by Evan Brown
Rated M. Starring Reese Mishler, Pfeifer Brown, Ryan Shoos, Cassidy Gifford. Directed by Travis Cluff, Chris Lofing.
“Charlie Charlie, can we play?”
Let’s rewind a few years. It’s the year 1999. I’m sitting in my year 7 Computer Tech class. I’m a little shorter with bowl haircut and glasses. I’ve worked overly hard to finish my set task so my teacher can give me free time on the school’s 56k speed internet. I race to the IBM and listen to the strange combination of sounds that the dial up connection makes and after 90 seconds I’m online. It’s time to investigate this Blair Witch Project that everyone is talking about. Apparently footage was found and the characters in the footage are real – I mean they each have their own MySpace page!
Fast forward to 2008. I’ve ditched the glasses and my hair is shoulder length. I’m scouring the internet (courtesy of the UNSW library) trying to find answers to this mysterious short 30-second film clip of a destroyed New York City. What happened to Lafayette St? And what on earth is Operation: Cloverfield?
Now it’s present day 2015. My hair is much shorter (except for the fringe), the glasses have come back (although only in private) and I’ve spent the past hour researching this new viral phenomenon called the “Charlie Charlie Challenge”. Similar to the ALS Ice Bucket Challenge (except nothing like it) Charlie Charlie is a challenge that involves the summoning of a ghost via séance and he/it answers questions in a yes or no format via rotating pencils. Freaky right? Why can’t there be the fluffy kitten challenge for once? This Charlie Charlie challenge seems to be a very successful marketing ploy for Warner Bros’ horror flick The Gallows.
The Gallows is a “found footage” film that follows the first person perspective of four high school students who are involved in the school play (which is conveniently called “The Gallows”). The Gallows was a play that was performed twenty years ago that resulted in the death of the lead actor. Dun dun dunnnnnn!!! Legend has it that the ghost of Charlie still haunts the school, especially those who say his name (kinda like Voldemort). So we know it’s not going to go well for the two football jocks (Mishler, Shoos), the cheerleader (Gifford) and the drama nerd (Brown) who break into the school auditorium late at night to sabotage the production of the play (what amateurs!).
This film has all the hallmarks of your average “found footage” horror flick. The chauvinist jock who is doing a film project, the ditzy cheerleader, forbidden romance, the lack of lighting from the camera and that dreaded nauseating feeling from the shaky camera.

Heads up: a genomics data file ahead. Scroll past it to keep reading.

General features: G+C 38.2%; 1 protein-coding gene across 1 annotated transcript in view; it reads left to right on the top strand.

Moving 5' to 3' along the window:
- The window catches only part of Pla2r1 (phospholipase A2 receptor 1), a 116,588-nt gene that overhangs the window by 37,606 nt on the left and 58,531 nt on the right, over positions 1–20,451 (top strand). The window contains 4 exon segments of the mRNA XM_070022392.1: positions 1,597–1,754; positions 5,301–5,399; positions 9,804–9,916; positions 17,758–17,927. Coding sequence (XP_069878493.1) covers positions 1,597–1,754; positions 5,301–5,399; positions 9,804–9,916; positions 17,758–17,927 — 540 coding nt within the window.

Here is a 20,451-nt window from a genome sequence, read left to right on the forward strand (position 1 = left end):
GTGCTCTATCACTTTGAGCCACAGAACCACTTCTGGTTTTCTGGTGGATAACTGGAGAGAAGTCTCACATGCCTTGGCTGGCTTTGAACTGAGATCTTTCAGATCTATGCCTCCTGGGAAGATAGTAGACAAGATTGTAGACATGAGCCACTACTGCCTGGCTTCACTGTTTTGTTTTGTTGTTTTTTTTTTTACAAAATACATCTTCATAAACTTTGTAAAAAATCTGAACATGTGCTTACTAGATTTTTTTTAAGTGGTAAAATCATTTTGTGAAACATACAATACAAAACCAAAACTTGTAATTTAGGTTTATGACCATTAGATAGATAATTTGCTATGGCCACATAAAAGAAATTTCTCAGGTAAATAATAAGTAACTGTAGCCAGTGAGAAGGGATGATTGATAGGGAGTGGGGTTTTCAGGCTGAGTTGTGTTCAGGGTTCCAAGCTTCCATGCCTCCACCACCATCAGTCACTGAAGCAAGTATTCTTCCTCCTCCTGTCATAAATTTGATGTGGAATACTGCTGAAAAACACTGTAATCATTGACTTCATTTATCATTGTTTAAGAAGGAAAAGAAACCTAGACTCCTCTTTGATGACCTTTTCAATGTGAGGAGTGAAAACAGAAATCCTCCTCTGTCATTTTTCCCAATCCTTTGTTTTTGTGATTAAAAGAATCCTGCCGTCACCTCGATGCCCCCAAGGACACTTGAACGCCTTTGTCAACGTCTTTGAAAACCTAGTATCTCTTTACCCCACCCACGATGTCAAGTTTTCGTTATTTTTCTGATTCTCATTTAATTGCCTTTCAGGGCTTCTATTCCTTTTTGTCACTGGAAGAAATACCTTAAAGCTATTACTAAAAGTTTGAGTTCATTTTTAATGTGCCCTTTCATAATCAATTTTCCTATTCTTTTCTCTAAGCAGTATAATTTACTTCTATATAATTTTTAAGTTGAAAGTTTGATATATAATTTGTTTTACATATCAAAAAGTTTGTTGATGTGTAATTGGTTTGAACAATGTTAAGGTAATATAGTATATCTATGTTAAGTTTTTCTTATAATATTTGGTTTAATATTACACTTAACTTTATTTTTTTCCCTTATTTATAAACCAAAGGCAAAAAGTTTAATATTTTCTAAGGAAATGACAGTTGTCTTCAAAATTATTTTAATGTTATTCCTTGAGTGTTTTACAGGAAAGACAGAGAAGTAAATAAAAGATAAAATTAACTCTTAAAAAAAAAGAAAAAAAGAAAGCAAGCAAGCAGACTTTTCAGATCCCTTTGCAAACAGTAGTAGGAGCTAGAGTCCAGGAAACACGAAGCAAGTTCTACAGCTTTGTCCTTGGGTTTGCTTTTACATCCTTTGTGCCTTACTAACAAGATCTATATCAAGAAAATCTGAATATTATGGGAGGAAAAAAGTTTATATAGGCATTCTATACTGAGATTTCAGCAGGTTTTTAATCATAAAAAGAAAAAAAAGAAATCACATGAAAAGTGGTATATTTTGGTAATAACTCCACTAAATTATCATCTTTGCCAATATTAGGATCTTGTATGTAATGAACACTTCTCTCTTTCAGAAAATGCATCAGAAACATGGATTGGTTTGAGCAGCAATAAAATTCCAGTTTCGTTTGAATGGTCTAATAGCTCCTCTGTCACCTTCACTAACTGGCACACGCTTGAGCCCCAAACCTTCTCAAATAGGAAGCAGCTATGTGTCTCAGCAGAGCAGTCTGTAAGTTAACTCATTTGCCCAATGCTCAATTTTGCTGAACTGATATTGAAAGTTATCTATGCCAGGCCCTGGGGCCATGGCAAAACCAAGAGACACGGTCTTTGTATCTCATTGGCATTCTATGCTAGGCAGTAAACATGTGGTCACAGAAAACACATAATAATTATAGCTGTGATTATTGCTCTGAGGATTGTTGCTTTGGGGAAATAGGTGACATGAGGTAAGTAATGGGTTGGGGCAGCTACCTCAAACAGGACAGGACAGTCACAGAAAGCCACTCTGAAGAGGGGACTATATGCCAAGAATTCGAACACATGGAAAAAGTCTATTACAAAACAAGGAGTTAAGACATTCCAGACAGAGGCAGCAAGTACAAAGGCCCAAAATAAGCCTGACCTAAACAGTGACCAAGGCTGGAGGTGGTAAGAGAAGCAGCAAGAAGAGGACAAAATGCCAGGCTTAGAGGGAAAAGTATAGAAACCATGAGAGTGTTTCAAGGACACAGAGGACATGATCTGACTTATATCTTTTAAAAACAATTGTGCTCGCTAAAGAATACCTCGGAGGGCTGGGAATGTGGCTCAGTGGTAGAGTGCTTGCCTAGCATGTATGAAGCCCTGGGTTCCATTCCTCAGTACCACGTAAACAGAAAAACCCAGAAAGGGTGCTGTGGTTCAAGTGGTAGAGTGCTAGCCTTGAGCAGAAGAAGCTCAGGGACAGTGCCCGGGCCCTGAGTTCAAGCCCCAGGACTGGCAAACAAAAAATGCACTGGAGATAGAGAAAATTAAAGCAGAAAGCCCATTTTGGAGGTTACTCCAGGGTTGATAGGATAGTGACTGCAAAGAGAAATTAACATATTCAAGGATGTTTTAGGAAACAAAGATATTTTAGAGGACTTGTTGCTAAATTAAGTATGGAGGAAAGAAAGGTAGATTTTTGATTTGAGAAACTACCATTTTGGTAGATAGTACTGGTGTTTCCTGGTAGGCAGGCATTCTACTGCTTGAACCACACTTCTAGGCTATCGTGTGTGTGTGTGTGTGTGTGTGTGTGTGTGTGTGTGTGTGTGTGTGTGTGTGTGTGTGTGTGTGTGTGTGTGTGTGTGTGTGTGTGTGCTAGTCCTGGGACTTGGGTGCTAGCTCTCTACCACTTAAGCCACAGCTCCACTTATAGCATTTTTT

The Gallows is a standard horror flick with slight twists that keep you thinking about it well into the night however throughout the film I couldn’t shake this feeling of “I’ve been here before”. And that’s because I had: in The Blair Witch Project, Cloverfield and Paranormal Activity. I must admit that there were parts of this movie that made me jump and I was genuinely scared at points but what ruined the movie for me (besides the lack of originality) was the revealing of the ghost Charlie. The reason why The Blair Witch Project was such a monster was because it relied on your imagination. Once I had seen Charlie he lost all credibility and scare-ability. Now he’s just some weirdo running around in pantaloons with a mask on.
Now the film brief has been done let’s address the elephant in the room – this internet sensation that encourages children to summon a spirit via séance. Although in this case it seems to me to be just a successful marketing ploy it overlooks an extremely important and dangerous issue – demons and witchcraft.
This is a serious issue for Christians and it seems to be a spiritual faux pas in the church today (like discussing these issues could bring them to life again – kinda like Voldemort). I’m not an expert on this subject however demons and witchcraft are very present in the Bible. It’s a real thing.
It’s such a real thing that God warned the Israelites about it many times. Leviticus 19:31:
“Do not turn to mediums or necromancers; do not seek them out, and so make yourselves unclean by them: I am the Lord your God”
What is so dangerous about a séance or Ouija is not so much the demonic aspect of it but that participation in it is a very clear way of rejecting God and His plan for us. Instead of trusting in God we are rejecting His authority over us by searching other mediums for answers. And rejection of God is far more dangerous than all the demons and witches combined.
As Christians this is an area that we should steer clear of. We need to reject every kind of evil (1 Thessalonians 5:22) and flee from it (1 Timothy 2:22). In a 21st century world that has an oversaturation of sexuality and violence in the media we shouldn’t give the Devil another area that he could have a foothold in.
What I like about horror movies is that they have the ability to address spirituality. If you’re taking a non-Christian friend it is quite easy to strike up a conversation about God, spirituality, and Jesus – God in the flesh who has authority over demons and all things including death (Ephesians 1:19-22)!
Who needs to be afraid of these things when we have a relationship with Jesus?
The Gallows may well develop a cult-like following like Paranormal Activity and we may see many many sequels and spin offs to come. However the gimmick of found footage first person horror movies has become increasingly stale and directors today are employing new techniques to rejuvenate it (Check out Quarantine and Paranormal Activity 3). Unfortunately The Gallows has gone with the standard shaky cam and like the style this film felt quite stale and done before.
I’m giving it two stars.
The Gallows will be released in Australian cinemas this Thursday, 23rd July. It is currently screening in the US.